Of Mice and Men: Discussion Topics for the Classroom, Part 2

images-2Part 1 is a useful article to introduce students to the story Of Mice and Men, and help them understand more clearly the concept of the American Dream during the 1920s. Ideals of the American Dream have changed a bit since then, so comparing and contrasting the “American Dream” of today versus back then will help students sympathize with the characters.

Theme of Loneliness

mice and men99812It is important to note that Of Mice and Men does emblematically take place near a town called Soledad, which is the Spanish translation of “solitude” or “loneliness.” Students should understand that all of the dreams in Of Mice and Men result from this “solitude” and the characters’ actions often arise from it. For instance, Candy experiences loneliness after his dog is gone and asks if he can join George and Lennie on their farm. Curley’s wife feels isolated because her husband is not as affectionate as she hoped he would be. She deals with her loneliness by flirting with the ranch hands. George and Lennie’s friendship is a result of loneliness. Although Crooks is bitter and cynical about the American Dream, he also fantasizes a life on the ranch where he will no longer be disrespected and alone. He even states, “A guy goes nuts if he ain’t got nobody. Don’t make any difference who the guy is, long’s he’s with you.”

Aggressive Nature of Humanity

mice and men9876Despite their need for friendship, the characters in Of Mice and Men essentially prolong their own loneliness and create their own isolated lives by acting inhuman towards each other. For instance, Curley’s wife’s loneliness is maintained by Curley’s predatory behavior. She flirts, Curley becomes angry and takes it out on her and the ranch hands, all of the ranch hands avoid her, and she continues to feel abandoned so she continues to seek attention through flirting. Crooks admits his own loneliness to Lennie and laments about his “outsider” status based on his skin color, yet he gains pleasure from the loneliness of others. At one point in the story, Crooks teases Lennie, saying that George won’t return home, and readers begin to witness Crooks’ mean side. It can be deduced that he behaves this way due to the length of time he has been isolated from other people. Since he does not possess much self-respect as he has been the victim of prejudicial treatment from the other ranch workers, he has trouble trusting any acts of kindness towards him. For example, when Lennie attempts to comfort him, and Candy even gets him excited about the dream farm, Crooks begins to possess hope that he could one day be accepted. Unfortunately, Curley’s wife comes along and verbally attacks Crooks, saying that he is inferior to a white woman. Snapping back to his reality, Crooks does not argue and accepts the fact that he will always be discriminated against. It is evident that Crooks defines his worth based on how others value him. He ends up condemning himself to an isolated life on the ranch.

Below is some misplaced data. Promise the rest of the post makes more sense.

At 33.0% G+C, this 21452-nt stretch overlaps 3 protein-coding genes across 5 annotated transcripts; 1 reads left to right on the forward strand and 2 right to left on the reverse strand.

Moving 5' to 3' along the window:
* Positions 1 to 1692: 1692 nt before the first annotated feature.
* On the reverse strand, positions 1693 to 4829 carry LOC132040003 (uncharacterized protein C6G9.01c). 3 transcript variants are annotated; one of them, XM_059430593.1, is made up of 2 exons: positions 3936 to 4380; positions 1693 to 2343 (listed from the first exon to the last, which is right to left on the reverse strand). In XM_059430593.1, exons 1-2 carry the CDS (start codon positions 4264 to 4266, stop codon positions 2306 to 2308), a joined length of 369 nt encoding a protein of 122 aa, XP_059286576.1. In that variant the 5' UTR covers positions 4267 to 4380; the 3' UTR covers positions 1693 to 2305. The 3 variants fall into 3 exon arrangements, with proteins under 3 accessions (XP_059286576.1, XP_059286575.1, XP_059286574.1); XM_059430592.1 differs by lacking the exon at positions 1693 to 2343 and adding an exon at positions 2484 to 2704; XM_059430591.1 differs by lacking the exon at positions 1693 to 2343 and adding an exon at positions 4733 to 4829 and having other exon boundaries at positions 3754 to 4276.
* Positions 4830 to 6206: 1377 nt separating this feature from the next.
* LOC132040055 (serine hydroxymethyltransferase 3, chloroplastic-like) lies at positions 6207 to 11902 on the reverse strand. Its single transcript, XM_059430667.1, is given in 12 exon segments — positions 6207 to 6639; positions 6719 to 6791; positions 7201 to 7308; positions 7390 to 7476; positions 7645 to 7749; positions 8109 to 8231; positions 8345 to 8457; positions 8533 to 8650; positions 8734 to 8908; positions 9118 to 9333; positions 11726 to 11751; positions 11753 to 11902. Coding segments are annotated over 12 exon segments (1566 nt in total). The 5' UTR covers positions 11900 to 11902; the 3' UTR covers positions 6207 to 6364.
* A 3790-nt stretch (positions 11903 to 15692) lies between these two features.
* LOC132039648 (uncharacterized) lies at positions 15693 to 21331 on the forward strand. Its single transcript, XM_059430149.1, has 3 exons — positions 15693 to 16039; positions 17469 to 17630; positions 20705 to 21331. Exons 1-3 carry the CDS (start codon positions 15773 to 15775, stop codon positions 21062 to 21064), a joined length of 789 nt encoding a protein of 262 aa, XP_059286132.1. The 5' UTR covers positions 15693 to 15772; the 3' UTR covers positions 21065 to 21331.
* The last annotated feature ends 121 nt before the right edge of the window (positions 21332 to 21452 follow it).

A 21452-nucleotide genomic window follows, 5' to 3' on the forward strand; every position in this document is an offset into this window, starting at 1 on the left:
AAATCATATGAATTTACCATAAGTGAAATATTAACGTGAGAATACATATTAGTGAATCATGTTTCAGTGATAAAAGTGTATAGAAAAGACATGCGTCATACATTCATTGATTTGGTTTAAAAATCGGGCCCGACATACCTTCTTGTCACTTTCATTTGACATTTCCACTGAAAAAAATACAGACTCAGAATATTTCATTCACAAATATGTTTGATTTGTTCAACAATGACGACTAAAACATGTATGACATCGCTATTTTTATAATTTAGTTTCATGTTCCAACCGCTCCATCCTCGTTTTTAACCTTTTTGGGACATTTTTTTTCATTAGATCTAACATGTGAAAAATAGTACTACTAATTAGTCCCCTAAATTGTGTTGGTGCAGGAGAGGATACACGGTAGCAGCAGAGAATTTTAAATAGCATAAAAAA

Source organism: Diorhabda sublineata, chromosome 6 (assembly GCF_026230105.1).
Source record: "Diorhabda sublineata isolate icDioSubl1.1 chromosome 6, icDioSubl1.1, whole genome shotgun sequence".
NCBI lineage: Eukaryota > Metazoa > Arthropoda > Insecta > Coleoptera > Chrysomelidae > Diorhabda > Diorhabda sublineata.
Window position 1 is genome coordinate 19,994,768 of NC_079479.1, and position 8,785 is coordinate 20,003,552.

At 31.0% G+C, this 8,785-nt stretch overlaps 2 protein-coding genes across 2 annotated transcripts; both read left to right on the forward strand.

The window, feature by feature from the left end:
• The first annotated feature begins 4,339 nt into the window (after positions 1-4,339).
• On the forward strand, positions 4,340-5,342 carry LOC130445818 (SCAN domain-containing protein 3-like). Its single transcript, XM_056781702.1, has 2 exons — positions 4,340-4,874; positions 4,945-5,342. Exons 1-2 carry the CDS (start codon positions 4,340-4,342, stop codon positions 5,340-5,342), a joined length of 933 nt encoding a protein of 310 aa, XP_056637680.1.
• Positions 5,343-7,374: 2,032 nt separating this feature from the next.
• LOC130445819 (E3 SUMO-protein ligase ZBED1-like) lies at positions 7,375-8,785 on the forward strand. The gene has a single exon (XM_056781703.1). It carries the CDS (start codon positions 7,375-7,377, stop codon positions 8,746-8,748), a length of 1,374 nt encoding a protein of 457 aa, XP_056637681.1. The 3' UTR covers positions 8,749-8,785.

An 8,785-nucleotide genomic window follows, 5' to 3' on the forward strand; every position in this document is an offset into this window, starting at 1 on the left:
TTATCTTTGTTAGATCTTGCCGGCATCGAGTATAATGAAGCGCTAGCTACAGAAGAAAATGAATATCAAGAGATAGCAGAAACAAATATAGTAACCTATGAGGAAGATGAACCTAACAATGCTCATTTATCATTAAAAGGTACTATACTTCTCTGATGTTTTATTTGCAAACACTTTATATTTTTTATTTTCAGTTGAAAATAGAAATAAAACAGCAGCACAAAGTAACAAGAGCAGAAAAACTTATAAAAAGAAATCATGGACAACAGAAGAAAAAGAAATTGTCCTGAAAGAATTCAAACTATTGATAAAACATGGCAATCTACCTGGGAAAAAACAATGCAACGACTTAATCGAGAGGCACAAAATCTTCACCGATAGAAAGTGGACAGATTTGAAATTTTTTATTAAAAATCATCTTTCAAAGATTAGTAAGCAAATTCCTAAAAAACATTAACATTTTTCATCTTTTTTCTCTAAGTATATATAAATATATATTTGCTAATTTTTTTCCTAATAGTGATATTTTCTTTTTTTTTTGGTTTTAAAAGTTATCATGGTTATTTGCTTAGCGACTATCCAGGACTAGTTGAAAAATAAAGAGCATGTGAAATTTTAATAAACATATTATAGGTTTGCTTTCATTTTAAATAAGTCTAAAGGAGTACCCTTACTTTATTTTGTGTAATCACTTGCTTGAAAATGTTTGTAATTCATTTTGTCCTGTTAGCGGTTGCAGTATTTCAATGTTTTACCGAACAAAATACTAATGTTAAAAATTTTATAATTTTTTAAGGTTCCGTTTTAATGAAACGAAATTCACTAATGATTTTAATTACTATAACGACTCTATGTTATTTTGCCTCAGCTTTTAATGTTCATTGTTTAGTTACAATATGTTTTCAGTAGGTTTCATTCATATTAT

mice and men99882The characters in this story are so vulturous that nobody even acknowledges Lennie’s tragic death that marks the ending of a rare and special companionship. Nobody acknowledges George’s pain from having to resort to murdering his best friend. George could have tried to escape with Lennie, but they would have both been in danger. George could not find a way to escape aggressive humanity except to act aggressively himself.

A Reflection of Human Nature

Be sure to discuss with students the irony of human nature. Steinbeck emphasizes that humans need companionship and love from others to survive. The irony is that humans still tend to be aggressive towards each other despite this necessity, and we witness this in the behavior of Steinbeck’s characters. Among all of these lonely characters, however, George and Lennie are the luckiest because they have such a rare friendship. Together, they have drive. Together, they protect and support each other. Ironically, at the end, George is the instigator and the victim of Lennie’s death.

In Part 3, I will provide even more topics for classroom discussion that will benefit students before seeing Of Mice and Men on stage.